British Pupils 'Lead the Western World at Maths'

Daily Mail (London), December 10, 2008 | Go to article overview

British Pupils 'Lead the Western World at Maths'


Byline: Laura Clark

PRIMARY school pupils lead the western world in maths skills, a survey said yesterday.

Our ten-year-olds have outstripped their peers in the U.S., Australia and New Zealand as well as the rest of Europe, including Germany, Italy, the Netherlands and Sweden.

But the news from the international comparison of 425,000 youngsters was not all good.

English children have been passed in their turn by youngsters fromKazakhstan, the former Soviet Republic portrayed as a nation of barely-civilised simpletons by Sacha Baron Cohen's comic creation Borat, pictured.

Experts said a traditional curriculum and a belief in the importance of maths and science were behind Kazakhstan's success.

Though poverty is widespread in the oil-producing country, it has an emerging middle class keen on rigorous academic education.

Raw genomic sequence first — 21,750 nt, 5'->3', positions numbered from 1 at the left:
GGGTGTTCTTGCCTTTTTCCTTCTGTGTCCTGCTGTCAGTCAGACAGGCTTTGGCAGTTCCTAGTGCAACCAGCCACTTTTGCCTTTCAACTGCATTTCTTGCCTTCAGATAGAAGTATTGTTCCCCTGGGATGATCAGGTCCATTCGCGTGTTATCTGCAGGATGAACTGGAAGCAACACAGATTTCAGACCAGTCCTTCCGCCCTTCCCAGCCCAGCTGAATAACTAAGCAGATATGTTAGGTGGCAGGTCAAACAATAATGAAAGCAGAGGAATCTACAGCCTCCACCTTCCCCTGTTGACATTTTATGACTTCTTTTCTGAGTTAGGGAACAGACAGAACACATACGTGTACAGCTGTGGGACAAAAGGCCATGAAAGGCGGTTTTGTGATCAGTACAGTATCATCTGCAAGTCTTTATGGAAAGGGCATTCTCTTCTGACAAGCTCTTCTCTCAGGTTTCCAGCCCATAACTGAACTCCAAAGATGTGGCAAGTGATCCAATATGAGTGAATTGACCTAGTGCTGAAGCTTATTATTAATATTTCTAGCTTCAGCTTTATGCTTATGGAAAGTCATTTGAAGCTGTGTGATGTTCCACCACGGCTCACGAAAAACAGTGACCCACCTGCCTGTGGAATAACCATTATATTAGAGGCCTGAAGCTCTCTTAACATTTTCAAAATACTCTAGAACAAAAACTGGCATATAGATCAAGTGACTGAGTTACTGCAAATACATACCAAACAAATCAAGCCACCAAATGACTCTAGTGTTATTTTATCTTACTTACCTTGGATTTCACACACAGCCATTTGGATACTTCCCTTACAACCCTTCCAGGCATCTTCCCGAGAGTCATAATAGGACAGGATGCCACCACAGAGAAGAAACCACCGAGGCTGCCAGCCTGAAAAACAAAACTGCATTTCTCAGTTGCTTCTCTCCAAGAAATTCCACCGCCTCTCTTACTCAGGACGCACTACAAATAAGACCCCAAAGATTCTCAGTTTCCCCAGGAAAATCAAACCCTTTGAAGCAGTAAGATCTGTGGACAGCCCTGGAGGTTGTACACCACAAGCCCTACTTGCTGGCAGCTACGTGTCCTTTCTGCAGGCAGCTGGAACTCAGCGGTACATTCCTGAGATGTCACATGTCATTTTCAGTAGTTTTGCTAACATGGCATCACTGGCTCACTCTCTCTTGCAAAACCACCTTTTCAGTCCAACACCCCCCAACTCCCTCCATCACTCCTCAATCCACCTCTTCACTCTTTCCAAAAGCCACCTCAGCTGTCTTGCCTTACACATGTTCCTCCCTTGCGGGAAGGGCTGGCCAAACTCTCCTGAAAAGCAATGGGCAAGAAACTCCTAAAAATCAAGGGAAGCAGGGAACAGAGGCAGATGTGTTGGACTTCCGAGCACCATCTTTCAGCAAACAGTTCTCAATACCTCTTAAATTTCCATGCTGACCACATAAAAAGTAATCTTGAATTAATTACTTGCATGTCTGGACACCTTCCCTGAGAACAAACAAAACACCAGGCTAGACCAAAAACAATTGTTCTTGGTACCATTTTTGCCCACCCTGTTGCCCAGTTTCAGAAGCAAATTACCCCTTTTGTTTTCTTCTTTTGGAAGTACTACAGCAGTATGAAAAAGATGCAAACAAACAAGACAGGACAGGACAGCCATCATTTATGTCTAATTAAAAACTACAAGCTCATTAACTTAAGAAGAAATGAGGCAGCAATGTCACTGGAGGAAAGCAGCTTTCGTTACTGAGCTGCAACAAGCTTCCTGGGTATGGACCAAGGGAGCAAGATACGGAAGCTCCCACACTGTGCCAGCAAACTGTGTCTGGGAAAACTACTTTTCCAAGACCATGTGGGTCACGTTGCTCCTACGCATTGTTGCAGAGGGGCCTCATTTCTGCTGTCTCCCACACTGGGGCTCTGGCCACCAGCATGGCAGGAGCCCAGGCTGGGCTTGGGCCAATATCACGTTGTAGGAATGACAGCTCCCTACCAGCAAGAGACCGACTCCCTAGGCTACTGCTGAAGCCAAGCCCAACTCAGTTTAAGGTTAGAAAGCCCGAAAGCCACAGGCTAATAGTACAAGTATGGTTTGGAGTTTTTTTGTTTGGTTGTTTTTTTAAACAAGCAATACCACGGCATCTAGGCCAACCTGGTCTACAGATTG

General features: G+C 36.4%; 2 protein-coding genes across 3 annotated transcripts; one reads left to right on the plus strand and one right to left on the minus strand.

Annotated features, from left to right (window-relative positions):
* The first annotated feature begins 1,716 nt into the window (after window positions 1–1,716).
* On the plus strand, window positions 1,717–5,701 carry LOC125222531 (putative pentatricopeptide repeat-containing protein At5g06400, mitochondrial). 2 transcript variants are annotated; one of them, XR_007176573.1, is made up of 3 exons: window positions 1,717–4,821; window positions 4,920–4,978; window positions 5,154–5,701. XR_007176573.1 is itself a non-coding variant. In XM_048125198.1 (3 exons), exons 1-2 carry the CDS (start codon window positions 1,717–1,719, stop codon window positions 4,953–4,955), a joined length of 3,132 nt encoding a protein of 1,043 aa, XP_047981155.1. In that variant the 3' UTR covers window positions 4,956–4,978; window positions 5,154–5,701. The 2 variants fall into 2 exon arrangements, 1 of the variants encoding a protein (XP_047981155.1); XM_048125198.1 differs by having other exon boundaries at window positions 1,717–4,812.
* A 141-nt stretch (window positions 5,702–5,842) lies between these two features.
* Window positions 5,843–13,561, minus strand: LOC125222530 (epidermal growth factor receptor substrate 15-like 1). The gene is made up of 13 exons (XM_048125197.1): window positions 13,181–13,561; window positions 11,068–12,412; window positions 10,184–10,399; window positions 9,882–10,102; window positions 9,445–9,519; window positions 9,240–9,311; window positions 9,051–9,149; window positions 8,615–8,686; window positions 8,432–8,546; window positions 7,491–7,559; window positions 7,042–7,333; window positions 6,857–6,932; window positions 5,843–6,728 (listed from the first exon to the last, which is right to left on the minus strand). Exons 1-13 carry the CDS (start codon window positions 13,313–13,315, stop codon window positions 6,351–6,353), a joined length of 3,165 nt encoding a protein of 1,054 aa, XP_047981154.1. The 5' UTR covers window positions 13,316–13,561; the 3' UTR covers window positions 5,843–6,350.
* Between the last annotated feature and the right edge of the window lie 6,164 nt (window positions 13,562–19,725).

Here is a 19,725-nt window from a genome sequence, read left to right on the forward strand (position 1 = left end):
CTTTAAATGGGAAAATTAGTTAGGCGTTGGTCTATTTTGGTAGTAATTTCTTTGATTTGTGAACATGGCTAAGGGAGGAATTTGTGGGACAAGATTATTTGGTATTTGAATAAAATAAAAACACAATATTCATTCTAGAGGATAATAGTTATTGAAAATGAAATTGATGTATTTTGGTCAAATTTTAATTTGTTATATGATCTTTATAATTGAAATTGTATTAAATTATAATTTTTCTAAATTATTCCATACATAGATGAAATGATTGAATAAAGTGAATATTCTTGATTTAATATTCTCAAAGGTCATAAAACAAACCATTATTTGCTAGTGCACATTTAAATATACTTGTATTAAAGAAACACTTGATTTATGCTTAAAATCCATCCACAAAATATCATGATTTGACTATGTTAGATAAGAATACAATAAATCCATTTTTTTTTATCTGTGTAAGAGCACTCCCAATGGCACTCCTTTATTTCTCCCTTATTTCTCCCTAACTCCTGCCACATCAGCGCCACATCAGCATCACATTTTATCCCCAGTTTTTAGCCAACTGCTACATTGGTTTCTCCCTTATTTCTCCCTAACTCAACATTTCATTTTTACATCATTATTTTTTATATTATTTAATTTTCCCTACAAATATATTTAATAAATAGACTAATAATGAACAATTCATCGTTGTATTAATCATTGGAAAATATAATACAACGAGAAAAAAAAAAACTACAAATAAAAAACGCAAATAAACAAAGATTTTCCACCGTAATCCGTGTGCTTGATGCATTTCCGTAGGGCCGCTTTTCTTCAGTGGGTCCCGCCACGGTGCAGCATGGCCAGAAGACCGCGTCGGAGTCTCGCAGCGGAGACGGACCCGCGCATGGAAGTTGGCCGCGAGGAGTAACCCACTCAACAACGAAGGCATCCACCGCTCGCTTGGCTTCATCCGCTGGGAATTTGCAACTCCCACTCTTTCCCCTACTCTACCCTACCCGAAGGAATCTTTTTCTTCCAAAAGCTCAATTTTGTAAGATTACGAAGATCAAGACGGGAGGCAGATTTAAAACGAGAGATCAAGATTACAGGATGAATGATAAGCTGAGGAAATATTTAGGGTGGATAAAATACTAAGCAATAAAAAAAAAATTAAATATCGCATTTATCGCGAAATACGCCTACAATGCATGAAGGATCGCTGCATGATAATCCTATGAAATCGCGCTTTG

The improvement among English children follows the introduction of a daily numeracy lesson in primary schools, which put renewed emphasis on times tables and arithmetic.

The survey, known as Timms (Trends in International Maths and Science Study), is held every four years.

Our ten- year- olds were 17th of 26 countries in 1995 but seventh of 36 last year, while 14- year- olds were seventh of 49 - up from 25th of 41 in 1995. Among ten-year-olds England was decisively outperformed only by countries on the Pacific Rim, including Japan and South Korea.

The result contrasts sharply with two similar studies last year which showed Britain plummeting down the world rankings.

Schools Minister Jim Knight said the findings of Timms were unambiguous..

'Our teenagers are leading Europe,' he said. 'We can be really proud of our position in maths and science.' But Shadow Children's Secretary Michael Gove said: 'It hardly gives confidence that we will compete in hard subjects that count when countries with all Kazakhstan's disadvantages are outstripping ours'. …

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